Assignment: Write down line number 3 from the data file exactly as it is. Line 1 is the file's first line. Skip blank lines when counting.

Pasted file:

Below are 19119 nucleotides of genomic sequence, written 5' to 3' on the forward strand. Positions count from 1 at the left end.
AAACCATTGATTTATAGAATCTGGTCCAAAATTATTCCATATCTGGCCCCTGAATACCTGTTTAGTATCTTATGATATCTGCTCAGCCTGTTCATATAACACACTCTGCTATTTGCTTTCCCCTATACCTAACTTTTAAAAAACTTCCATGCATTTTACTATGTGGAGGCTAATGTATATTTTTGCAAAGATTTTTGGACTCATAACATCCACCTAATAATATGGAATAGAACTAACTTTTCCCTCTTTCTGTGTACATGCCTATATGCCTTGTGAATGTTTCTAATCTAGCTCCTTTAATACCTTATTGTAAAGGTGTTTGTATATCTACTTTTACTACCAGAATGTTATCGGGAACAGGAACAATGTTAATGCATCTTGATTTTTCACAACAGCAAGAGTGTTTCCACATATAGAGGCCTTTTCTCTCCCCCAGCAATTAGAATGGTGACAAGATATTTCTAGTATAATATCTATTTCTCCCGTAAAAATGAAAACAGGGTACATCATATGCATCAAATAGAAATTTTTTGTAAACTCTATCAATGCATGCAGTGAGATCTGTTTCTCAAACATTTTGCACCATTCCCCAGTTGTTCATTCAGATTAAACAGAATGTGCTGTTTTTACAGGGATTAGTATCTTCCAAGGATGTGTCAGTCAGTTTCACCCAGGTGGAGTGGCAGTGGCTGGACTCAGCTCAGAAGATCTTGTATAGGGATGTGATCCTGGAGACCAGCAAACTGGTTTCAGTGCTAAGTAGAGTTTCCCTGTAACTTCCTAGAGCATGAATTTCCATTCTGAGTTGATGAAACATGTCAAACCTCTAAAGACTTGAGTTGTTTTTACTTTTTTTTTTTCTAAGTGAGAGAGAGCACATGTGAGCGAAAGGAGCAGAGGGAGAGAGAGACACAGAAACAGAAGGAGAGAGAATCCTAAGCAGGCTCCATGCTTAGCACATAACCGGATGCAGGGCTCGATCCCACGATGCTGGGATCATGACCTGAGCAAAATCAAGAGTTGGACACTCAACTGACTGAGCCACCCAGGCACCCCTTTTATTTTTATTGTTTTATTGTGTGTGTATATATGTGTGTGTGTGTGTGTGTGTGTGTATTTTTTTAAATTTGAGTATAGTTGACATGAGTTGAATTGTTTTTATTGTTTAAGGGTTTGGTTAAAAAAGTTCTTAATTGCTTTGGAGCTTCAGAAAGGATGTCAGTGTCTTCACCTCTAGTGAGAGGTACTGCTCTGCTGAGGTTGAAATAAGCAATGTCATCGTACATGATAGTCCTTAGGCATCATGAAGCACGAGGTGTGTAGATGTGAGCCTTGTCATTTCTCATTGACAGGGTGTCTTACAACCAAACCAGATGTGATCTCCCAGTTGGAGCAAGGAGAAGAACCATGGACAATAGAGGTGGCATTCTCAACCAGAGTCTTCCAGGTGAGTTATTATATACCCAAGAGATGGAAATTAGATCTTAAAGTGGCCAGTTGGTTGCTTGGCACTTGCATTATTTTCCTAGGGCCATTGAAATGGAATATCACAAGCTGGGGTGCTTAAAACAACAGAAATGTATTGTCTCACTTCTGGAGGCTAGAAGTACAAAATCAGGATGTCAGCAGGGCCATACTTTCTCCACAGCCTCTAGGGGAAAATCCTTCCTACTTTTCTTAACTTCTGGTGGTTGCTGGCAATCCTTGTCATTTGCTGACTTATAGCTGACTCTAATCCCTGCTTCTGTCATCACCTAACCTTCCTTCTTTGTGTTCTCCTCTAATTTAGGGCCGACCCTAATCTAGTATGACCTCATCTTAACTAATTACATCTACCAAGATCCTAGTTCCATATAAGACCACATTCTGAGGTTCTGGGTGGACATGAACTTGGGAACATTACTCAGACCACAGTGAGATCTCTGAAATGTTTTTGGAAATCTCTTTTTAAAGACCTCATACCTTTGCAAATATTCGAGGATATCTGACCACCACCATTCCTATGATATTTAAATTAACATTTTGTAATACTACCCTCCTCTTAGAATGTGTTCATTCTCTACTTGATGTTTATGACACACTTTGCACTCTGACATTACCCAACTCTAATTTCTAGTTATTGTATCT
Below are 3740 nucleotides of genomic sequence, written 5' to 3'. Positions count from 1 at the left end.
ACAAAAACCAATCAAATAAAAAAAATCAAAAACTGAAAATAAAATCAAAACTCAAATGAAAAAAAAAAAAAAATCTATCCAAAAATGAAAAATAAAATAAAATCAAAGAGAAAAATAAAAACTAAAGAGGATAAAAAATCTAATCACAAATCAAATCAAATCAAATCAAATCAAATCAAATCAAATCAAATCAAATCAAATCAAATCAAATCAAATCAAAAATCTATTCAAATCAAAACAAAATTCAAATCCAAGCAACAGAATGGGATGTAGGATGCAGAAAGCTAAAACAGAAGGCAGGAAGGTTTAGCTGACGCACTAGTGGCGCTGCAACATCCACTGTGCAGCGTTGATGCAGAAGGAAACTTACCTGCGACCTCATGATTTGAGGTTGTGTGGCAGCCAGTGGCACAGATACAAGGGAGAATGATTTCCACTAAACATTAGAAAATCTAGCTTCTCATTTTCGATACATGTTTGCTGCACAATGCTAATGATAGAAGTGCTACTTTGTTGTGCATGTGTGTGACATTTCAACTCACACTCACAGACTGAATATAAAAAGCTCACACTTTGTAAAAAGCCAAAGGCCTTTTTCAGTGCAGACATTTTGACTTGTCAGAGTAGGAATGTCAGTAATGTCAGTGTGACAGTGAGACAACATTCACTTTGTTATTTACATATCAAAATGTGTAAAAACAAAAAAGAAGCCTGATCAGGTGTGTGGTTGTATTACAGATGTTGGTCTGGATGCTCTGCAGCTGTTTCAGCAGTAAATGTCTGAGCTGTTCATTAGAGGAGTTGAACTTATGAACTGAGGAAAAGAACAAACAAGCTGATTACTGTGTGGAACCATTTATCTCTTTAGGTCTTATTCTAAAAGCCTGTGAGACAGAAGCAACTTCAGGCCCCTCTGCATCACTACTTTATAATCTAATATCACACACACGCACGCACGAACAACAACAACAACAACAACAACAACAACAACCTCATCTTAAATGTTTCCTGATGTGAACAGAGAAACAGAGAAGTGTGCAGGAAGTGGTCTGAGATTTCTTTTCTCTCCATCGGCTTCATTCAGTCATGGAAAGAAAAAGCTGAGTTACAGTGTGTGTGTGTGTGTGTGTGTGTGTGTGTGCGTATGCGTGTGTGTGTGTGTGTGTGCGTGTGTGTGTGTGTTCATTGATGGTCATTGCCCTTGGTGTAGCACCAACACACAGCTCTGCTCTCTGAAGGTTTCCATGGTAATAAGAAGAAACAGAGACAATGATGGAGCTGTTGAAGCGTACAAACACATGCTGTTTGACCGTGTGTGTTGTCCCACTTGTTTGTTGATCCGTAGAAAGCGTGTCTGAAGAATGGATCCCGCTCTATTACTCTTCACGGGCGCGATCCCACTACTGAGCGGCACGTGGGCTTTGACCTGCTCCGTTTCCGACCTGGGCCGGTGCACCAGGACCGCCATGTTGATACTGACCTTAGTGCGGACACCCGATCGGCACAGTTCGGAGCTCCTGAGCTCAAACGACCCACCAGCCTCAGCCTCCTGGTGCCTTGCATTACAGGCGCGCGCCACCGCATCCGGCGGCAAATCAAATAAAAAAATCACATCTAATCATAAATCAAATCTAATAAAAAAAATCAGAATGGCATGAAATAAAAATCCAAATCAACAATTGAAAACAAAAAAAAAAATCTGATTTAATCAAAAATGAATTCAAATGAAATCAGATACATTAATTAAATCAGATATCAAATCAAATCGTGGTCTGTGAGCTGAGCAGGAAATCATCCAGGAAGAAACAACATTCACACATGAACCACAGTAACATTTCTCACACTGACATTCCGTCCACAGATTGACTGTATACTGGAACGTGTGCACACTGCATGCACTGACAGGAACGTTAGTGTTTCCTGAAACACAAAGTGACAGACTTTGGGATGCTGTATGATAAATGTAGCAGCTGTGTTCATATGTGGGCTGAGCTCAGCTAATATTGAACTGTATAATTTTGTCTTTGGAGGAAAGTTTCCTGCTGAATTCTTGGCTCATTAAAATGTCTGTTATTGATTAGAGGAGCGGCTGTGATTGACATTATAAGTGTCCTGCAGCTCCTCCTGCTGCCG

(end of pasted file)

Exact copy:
Below are 3740 nucleotides of genomic sequence, written 5' to 3'. Positions count from 1 at the left end.